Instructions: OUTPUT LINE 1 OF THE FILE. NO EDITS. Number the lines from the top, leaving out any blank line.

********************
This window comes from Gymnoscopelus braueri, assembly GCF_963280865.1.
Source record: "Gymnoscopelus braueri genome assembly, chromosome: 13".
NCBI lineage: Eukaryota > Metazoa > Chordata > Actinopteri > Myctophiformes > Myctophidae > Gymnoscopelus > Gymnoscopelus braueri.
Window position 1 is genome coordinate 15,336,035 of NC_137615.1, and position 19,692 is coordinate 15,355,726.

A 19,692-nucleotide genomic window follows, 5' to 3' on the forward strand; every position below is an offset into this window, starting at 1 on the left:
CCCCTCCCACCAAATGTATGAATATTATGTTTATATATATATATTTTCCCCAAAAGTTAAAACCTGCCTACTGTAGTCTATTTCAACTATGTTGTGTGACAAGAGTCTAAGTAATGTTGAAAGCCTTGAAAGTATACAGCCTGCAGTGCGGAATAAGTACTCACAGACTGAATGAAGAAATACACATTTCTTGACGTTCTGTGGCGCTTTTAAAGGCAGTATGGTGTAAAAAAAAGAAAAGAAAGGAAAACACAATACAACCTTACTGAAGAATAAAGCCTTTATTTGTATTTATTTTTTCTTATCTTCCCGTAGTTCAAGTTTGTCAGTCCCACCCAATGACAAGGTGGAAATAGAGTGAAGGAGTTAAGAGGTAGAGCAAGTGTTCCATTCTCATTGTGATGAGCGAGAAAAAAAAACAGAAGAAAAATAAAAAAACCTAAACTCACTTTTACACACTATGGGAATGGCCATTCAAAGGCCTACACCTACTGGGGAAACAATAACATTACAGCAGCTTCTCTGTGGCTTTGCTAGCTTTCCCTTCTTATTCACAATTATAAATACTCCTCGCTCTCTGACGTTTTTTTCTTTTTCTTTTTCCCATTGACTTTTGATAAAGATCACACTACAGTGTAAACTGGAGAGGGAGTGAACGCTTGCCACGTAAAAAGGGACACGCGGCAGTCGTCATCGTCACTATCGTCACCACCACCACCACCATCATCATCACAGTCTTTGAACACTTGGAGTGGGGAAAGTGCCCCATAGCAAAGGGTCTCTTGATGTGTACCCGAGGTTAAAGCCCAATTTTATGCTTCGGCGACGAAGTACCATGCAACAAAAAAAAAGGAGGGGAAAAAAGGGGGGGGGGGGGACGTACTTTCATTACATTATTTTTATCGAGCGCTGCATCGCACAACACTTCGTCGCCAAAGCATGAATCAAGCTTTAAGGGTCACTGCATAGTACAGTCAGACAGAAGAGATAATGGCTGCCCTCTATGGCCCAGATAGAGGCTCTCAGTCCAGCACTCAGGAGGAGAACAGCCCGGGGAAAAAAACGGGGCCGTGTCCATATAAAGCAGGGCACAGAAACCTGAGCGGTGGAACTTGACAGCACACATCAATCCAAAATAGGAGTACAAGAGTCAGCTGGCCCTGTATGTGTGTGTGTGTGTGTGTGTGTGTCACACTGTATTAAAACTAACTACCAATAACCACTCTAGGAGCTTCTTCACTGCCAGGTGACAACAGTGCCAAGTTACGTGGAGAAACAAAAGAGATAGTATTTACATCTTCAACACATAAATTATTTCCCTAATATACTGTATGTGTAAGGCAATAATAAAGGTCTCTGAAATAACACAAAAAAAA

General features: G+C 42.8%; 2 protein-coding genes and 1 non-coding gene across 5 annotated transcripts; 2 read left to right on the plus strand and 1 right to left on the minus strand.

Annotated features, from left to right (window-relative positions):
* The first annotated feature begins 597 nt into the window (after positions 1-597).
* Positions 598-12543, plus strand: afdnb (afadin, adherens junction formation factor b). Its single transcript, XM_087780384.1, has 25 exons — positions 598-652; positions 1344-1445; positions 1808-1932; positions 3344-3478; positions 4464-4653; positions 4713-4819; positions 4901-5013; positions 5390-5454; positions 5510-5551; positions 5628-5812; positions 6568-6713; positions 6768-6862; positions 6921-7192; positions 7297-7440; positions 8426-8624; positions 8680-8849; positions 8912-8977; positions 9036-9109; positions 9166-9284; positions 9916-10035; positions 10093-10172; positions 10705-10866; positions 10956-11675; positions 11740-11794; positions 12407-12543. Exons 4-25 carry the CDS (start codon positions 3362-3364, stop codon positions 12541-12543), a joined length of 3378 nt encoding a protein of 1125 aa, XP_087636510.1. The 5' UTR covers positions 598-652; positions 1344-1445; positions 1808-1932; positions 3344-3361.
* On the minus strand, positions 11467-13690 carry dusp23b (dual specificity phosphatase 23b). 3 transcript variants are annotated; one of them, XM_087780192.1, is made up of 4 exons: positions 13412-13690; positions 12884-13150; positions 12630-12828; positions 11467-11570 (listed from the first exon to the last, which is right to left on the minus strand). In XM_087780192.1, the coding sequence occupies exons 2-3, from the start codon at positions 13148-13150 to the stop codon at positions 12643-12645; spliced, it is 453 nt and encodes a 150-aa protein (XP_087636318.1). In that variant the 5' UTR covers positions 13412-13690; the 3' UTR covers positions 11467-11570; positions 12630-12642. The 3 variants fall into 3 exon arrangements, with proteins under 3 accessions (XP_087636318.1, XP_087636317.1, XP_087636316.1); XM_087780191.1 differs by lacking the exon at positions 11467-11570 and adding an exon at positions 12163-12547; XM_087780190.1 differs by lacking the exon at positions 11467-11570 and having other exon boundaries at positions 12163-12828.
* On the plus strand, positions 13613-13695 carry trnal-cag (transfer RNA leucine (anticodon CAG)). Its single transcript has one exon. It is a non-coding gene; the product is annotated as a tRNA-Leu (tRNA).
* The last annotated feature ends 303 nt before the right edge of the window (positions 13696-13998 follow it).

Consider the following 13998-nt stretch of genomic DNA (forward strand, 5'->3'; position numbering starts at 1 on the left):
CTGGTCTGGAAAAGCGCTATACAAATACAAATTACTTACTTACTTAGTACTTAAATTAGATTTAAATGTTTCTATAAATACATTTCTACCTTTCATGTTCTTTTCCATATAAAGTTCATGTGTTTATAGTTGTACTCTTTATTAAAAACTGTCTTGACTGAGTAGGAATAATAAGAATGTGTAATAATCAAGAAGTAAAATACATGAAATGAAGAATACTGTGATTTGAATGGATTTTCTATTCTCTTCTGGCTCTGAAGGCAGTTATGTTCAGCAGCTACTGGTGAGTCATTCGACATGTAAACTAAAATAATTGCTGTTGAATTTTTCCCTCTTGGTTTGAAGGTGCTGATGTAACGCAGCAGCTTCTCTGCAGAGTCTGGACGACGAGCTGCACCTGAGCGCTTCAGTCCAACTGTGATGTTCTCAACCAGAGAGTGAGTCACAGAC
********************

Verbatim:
This window comes from Gymnoscopelus braueri, assembly GCF_963280865.1.